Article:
Even if your 2020 graduating senior did not have the senior year he or she hoped, he or she is now an adult.  Many of these new adults will enter the workforce or take virtual classes or classes online for their first college experience.  But whether or not they are still “quarantining” with their parents or living in a dorm at university or an apartment in downtown Austin, it may come as a surprise to parents and children, I mean adults,  alike that a parent needs to have the legal authority to act for their 18-year-old adult.  If your 18-year-old is in a car wreck, owes money on a credit card, contracts with an apartment complex, or goes to the hospital with a high fever (COVID 19), what are your rights to make medical decisions or negotiate a contract or settle with his or her creditors?  Legally you, the parent, have NONE, unless your adult child grants you the authority to make decisions for them in the event of their incapacity, temporary or permanent.

So before you send your new adult off to college or off to their first job and apartment, you need to make sure they have the following legal documents:

  1. Medical Power of Attorney,
  2. HIPAA
  3. Financial Power of Attorney
  4. FERPA*
  5. Simple Will**

Medical Power of Attorney for Health Care Decisions

A Medical Power of Attorney authorizes a parent to make medical and health care decisions on behalf of their young adult and to get a medical diagnosis.   If a young adult is ill, in an accident or otherwise becomes incapacitated, even for a short time,  a medical power of attorney is imperative.  Without this written authority to act a parent will need to go to court to be named legal guardian to act on his or her child’s behalf.

There are many horror stories about friends and colleagues who find this out the hard way.

For example, one young woman in her first year in college went to the school clinic for an allergy checkup, and it was discovered that she had a certain type of cancer.  When the parents called to talk to the doctor, they were not allowed to receive information or discuss the diagnosis with the treating physician regarding their child’s condition because she was over 18 and they were not legally appointed her medical power of attorney.  A lot of anxiety could have been avoided if the young woman had signed the medical power of attorney before leaving home.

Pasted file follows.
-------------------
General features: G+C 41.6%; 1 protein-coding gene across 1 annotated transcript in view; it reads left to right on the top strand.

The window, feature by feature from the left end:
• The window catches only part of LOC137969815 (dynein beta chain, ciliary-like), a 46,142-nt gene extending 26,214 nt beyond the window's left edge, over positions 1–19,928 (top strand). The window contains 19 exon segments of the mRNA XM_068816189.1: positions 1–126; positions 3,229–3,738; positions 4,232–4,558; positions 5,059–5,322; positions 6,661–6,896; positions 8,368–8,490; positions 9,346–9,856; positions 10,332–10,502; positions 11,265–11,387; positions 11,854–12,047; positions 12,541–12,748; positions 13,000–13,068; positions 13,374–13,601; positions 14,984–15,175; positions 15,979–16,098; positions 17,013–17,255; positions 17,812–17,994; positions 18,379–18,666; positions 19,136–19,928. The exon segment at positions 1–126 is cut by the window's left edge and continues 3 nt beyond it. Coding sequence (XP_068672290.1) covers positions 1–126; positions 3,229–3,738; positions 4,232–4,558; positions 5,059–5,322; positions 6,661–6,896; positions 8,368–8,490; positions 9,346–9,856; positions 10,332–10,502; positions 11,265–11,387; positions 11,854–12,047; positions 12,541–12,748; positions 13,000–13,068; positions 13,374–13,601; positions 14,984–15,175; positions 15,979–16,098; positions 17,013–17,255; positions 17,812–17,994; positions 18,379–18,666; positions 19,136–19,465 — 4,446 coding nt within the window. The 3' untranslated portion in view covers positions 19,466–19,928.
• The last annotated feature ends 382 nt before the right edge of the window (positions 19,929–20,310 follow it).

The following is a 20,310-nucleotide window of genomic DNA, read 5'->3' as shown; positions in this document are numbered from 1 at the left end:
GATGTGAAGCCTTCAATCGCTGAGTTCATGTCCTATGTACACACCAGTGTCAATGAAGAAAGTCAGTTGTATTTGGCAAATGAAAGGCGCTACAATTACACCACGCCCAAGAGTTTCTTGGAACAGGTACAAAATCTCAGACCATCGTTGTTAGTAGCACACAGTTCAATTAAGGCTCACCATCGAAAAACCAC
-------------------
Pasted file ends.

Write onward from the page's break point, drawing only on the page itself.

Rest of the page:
HIPAA

HIPAA allows the medical decision-makers to access protected health information (PHI) and goes hand in hand with the Medical Power of Attorney.

Financial Power of Attorney

A Financial Power of Attorney is effective when a person is incapacitated,  unavailable and/or unable to make their own financial decisions.   Not only can you, as an agent under a financial power of attorney, make financial decisions during incapacity of your child, but this document also allows access financial and credit card accounts.  I have also used this POA to negotiate contracts and apartment leases when my child was out of the country on a study abroad program.

FERPA (Family Educational Rights and Privacy Act)

A FERPA Release is a document that allows access to a student’s educational records and financial information pertaining to school.  Sometimes universities will have their own proprietary form but it much more common now that they tell you to go and “see your attorney”.  We prepare these for all of our college bound students.  If your student gets a scholarship it is very likely that the sponsor will also want a FERPA release executed in the organizations favor so that they may monitor the student’s progress.  This Release is effective whether or not the student has capacity.

Simple Will

Often our parents will ask us to also prepare a simple Will.  If your adult passes away leaving a bank account, a trust or a vehicle or other assets, especially if the parents want the child’s siblings to have the assets – it is good to have addressed these issues before tragedy strikes.

 

Moral of the Story: Get your child (oops – young adult) to sign these documents so you don’t have to worry about it! Contact us to help. 

By: Erin Thrash